On July 21, 2022, U.S. President Joe Biden said he had tested positive for COVID-19 and was experiencing mild symptoms. In a letter to the public, Biden’s doctor explained that the president had a slight runny nose, some fatigue and the occasional dry cough, and that Biden had already begun taking the antiviral drug Paxlovid. Patrick Jackson, an assistant professor of infectious diseases at the University of Virginia, explains the risks that someone like Biden faces from a bout of COVID-19 and the treatments available.
1. What are the important risk factors for Biden?
The most important risk factor for developing severe COVID-19 is age. If you are 79 years old when you become infected with COVID-19, like President Biden, you are eight times more likely to become hospitalized and 140 times more likely to die compared with someone who gets COVID-19 at age 20. Preexisting health conditions – like obesity, cancer and chronic kidney or lung disease – also increase the risk of severe illness. But Biden is reported to be fairly healthy.
Fortunately, preexisting immunity from vaccination or from a previous episode of COVID-19 is highly protective against severe disease. Researchers only have limited data on the BA.5 variant that is responsible for most recent COVID-19 cases in the U.S. – and likely Biden’s, too – but the level of protection from vaccines is likely similar to that of the previous strains BA.1 and BA.2. While the BA.1 and BA.2 omicron variants of SARS-CoV-2 were very adept at infecting people who are vaccinated and boosted, the data shows that prior immunity from vaccines provides strong protection against severe or fatal disease. During the first omicron wave in California, COVID-19 patients who did not have immunity from vaccination or previous infection were much more likely to be hospitalized, be admitted into an intensive care unit or die compared with people who were vaccinated and boosted.
2. What is the first line of treatment for someone like Biden, and why?
Current best medical practice is to give antiviral treatments to patients who have recently developed mild to moderate COVID-19 symptoms and are at higher risk of severe illness. The goal of antivirals is to stop the virus from replicating in the body in order to prevent hospitalization or death.
Currently there are four antiviral drugs available in the U.S. for the treatment of COVID-19 in outpatients: nirmatrelvir-ritonavir, better known by the brand name Paxlovid, remdesivir, bebtelovimab and molnupiravir. The best drug for a particular patient depends on preexisting health conditions, accessibility and drug interactions with other medications. Paxlovid is widely used because it was shown to be highly effective in a clinical trial and is available in pill form.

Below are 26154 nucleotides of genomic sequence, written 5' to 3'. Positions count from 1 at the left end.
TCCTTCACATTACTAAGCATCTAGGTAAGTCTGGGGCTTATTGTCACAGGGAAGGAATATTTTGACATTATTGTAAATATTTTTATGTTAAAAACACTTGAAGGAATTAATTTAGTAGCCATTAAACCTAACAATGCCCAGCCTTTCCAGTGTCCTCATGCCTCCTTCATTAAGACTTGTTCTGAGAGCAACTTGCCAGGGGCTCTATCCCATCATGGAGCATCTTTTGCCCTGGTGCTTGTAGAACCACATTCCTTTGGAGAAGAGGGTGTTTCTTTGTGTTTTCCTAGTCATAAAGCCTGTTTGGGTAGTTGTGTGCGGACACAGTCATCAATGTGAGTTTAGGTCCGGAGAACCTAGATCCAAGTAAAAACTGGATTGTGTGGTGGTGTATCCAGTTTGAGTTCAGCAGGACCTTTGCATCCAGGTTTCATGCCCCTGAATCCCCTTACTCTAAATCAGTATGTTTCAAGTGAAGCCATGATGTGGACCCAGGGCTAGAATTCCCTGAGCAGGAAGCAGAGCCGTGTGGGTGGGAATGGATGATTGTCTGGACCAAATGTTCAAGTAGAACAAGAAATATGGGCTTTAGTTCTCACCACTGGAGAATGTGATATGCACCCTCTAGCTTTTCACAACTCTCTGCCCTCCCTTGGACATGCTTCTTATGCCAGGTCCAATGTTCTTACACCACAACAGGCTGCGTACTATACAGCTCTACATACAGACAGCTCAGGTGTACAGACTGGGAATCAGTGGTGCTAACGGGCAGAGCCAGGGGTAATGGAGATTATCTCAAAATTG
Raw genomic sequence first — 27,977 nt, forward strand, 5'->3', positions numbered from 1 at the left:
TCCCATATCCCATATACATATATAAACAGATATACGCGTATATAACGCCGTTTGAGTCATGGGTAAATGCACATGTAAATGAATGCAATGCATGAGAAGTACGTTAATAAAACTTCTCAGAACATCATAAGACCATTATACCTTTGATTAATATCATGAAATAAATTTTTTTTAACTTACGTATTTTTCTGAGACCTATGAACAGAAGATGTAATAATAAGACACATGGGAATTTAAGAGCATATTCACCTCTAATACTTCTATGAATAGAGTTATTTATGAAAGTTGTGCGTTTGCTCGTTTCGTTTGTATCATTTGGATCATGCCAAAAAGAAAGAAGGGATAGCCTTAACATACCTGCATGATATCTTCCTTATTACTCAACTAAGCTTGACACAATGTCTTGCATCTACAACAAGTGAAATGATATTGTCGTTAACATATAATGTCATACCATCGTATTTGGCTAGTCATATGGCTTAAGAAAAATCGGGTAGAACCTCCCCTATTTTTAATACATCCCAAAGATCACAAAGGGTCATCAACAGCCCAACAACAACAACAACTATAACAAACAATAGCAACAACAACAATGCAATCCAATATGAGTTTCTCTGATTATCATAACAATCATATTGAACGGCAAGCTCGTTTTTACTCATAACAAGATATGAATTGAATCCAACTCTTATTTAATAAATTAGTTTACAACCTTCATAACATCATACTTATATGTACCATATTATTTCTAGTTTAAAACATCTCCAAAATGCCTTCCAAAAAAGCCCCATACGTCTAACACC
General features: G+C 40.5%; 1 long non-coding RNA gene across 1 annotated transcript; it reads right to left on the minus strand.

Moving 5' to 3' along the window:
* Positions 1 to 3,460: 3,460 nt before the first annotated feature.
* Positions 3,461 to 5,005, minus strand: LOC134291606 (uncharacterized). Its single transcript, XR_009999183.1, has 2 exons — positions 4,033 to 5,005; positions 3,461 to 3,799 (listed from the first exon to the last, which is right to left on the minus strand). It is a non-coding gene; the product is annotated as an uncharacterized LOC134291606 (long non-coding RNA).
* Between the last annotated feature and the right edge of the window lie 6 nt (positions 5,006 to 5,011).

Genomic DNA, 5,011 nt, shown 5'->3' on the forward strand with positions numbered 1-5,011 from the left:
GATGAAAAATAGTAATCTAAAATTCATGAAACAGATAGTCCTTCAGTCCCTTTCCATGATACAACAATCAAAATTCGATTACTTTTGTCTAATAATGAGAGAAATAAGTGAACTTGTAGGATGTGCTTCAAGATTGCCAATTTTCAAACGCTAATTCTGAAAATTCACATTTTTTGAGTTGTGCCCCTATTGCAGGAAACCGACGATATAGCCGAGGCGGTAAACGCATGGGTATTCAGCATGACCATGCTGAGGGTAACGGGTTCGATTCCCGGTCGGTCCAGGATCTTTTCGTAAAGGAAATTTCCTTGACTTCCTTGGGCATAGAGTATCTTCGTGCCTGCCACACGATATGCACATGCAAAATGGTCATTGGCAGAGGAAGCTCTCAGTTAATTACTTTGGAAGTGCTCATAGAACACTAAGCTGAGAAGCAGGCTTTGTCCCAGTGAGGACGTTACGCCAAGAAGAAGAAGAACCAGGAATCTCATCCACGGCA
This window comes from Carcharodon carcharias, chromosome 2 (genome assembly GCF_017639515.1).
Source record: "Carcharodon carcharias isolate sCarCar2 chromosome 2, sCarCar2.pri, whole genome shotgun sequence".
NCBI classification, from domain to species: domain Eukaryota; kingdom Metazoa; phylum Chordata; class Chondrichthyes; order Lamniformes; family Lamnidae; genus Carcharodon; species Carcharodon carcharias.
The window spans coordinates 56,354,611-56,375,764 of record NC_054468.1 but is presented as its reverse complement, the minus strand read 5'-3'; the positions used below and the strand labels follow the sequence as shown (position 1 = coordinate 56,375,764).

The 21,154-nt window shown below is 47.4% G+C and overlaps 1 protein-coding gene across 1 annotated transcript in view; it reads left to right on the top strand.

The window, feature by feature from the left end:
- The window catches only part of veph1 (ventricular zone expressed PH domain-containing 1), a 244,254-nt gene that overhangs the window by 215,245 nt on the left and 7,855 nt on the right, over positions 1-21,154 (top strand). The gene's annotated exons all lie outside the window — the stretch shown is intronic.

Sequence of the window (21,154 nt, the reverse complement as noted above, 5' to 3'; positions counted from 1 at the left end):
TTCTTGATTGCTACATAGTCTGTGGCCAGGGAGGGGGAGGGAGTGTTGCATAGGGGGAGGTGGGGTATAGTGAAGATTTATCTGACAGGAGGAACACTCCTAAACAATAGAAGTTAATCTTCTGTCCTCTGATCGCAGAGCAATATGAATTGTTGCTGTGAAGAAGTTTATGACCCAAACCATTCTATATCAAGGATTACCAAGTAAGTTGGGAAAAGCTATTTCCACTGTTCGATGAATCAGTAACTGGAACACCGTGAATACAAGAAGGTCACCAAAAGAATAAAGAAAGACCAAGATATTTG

3. How does Paxlovid work, and what are its shortcomings?
Paxlovid is an oral antiviral drug that is used to treat some patients with mild to moderate COVID-19 who do not require hospitalization. Paxlovid is a combination of two medications. One is nirmatrelvir, a drug that works by disrupting the coronavirus’ ability to make functioning proteins. The other is ritonavir, an HIV drug that boosts the level of nirmatrelvir in the blood by blocking an enzyme in the liver that breaks down nirmatrelvir.
A clinical trial of Paxlovid showed that the drug significantly reduces the risk of hospitalization or death when given to infected patients within five days of their first COVID-19 symptoms. This trial looked at Paxlovid given to people who had no prior immunity to COVID-19 from vaccines or previous infection. The effectiveness of Paxlovid in the treatment of patients who have preexisting immunity from vaccination or prior infection is less clear, though some studies suggest that older vaccinated patients may still benefit from the drug. Paxlovid has not been found to reduce symptoms or make patients feel better more quickly.
Paxlovid is not a panacea. It cannot be used for some patients who have significant kidney or liver problems, and it interacts negatively with a large number of other medications. Some patients cannot take Paxlovid because of the other drugs they use, but physicians can sometimes manage these interactions.
For example, Biden is reportedly taking a blood thinner called apixaban. This drug interacts negatively with Paxlovid. It is likely Biden’s doctor has instructed him to reduce his dose of apixaban or stop it briefly while on Paxlovid.
4. What will Biden’s health care team be on the lookout for?
Biden’s doctors will be monitoring his symptoms and checking his blood oxygen level. If Biden’s symptoms – like cough, shortness of breath or fever – worsen or he needs supplemental oxygen, it is possible he would be hospitalized where he may get treated with additional drugs, including steroids.
Some patients experience an initial improvement followed by a “rebound” of their COVID-19 symptoms. It is not clear how often rebounds happen or if they are associated with COVID-19 treatment. Rebounds appear to be generally mild and not associated with hospitalization or death, though they can prolong the required period of isolation.
It is still too early to tell how mild or severe Biden’s bout of COVID-19 will be. With most mild cases only lasting around a week, the U.S. should only need to wait a few days to get a sense of what kind of fight the president is facing.
Patrick Jackson receives research funding from the National Institutes of Health and the Ivy Foundation. He is a consultant for Moleculin Biotech. He is affiliated with Indivisible Charlottesville.